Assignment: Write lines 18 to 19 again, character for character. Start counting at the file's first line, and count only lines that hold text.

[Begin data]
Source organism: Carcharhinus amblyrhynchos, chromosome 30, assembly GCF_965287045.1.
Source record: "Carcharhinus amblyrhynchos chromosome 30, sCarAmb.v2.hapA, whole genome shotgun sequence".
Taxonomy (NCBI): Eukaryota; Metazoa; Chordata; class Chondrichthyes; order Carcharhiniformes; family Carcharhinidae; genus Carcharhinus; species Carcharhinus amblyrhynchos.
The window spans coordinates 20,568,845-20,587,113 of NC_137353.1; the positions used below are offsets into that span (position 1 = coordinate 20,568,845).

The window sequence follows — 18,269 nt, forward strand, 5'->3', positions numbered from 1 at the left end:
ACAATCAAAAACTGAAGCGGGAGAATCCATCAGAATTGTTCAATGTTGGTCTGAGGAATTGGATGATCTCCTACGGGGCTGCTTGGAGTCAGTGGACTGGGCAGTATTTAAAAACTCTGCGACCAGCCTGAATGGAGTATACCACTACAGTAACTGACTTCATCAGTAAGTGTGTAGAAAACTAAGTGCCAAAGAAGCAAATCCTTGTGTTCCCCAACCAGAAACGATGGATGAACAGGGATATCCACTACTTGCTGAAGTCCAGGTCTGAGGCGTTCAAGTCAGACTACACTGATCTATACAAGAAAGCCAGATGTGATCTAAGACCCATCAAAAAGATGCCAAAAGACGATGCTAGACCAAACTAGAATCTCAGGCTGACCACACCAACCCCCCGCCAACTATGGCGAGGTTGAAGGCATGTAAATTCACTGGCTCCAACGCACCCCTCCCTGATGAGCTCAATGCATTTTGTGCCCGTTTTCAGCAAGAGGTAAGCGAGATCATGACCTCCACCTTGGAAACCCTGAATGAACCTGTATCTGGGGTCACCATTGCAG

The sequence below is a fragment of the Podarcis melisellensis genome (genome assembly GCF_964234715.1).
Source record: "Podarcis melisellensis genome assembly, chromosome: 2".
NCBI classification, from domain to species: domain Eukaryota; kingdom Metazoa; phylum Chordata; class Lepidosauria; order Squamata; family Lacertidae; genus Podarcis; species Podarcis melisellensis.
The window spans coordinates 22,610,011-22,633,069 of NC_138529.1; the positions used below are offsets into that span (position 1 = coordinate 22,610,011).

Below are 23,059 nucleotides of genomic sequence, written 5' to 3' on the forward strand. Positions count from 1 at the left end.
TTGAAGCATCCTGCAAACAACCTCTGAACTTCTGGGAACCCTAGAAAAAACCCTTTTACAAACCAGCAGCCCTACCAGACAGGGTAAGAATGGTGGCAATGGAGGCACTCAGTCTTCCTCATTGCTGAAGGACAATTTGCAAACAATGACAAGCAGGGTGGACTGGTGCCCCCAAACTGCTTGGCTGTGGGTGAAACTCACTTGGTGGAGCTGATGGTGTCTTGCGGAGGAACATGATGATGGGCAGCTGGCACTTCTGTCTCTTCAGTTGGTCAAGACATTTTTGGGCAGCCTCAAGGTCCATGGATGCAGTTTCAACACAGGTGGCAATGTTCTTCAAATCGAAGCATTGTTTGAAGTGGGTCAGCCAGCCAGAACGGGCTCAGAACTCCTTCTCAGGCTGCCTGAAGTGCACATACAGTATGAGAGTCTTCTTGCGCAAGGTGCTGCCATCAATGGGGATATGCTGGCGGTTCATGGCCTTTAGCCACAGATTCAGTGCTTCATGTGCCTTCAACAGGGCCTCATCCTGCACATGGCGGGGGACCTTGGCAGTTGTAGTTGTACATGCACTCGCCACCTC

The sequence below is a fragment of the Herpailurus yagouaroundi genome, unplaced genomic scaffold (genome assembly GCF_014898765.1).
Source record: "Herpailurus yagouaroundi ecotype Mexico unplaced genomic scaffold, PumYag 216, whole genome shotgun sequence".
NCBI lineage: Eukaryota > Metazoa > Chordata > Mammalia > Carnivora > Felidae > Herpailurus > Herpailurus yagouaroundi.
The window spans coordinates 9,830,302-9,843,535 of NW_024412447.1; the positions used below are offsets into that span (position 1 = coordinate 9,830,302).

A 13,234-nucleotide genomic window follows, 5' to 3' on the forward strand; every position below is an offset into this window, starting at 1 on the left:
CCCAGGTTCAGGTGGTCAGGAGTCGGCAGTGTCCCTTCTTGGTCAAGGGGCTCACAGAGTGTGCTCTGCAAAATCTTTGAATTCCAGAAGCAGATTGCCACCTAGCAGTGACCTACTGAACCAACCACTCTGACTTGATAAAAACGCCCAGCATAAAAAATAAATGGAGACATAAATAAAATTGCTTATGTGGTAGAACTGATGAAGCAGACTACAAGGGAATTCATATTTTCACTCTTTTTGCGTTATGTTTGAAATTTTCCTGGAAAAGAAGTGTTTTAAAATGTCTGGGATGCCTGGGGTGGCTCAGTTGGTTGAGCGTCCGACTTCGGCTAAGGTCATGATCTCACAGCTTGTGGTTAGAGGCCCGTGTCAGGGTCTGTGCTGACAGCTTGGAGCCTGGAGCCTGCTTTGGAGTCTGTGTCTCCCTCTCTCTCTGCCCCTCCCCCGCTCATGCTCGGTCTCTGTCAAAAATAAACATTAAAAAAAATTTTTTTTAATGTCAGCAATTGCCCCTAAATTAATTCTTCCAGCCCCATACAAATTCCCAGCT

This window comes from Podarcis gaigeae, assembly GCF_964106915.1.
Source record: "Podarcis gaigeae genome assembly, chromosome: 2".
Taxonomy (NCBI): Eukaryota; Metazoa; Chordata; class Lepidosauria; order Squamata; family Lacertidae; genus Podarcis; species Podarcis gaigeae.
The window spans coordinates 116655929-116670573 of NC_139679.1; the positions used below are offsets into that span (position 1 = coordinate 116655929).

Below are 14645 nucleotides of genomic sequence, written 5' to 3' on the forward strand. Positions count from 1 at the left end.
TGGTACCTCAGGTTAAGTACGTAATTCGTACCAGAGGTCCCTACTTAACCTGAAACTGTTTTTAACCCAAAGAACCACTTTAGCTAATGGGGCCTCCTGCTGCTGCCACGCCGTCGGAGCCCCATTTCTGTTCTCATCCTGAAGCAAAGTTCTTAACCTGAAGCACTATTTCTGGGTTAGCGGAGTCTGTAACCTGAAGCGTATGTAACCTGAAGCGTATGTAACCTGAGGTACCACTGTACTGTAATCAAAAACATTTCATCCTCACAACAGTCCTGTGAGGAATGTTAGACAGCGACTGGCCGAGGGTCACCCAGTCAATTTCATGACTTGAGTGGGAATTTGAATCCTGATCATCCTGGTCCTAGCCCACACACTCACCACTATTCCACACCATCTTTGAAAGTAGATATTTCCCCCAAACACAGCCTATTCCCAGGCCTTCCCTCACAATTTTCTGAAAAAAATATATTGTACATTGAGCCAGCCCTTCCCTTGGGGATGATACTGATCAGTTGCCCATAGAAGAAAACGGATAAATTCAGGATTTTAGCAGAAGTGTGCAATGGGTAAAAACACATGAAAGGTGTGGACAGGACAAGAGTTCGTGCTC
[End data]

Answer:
CCCAGGTTCAGGTGGTCAGGAGTCGGCAGTGTCCCTTCTTGGTCAAGGGGCTCACAGAGTGTGCTCTGCAAAATCTTTGAATTCCAGAAGCAGATTGCCACCTAGCAGTGACCTACTGAACCAACCACTCTGACTTGATAAAAACGCCCAGCATAAAAAATAAATGGAGACATAAATAAAATTGCTTATGTGGTAGAACTGATGAAGCAGACTACAAGGGAATTCATATTTTCACTCTTTTTGCGTTATGTTTGAAATTTTCCTGGAAAAGAAGTGTTTTAAAATGTCTGGGATGCCTGGGGTGGCTCAGTTGGTTGAGCGTCCGACTTCGGCTAAGGTCATGATCTCACAGCTTGTGGTTAGAGGCCCGTGTCAGGGTCTGTGCTGACAGCTTGGAGCCTGGAGCCTGCTTTGGAGTCTGTGTCTCCCTCTCTCTCTGCCCCTCCCCCGCTCATGCTCGGTCTCTGTCAAAAATAAACATTAAAAAAAATTTTTTTTAATGTCAGCAATTGCCCCTAAATTAATTCTTCCAGCCCCATACAAATTCCCAGCT

This window comes from Podarcis gaigeae, assembly GCF_964106915.1.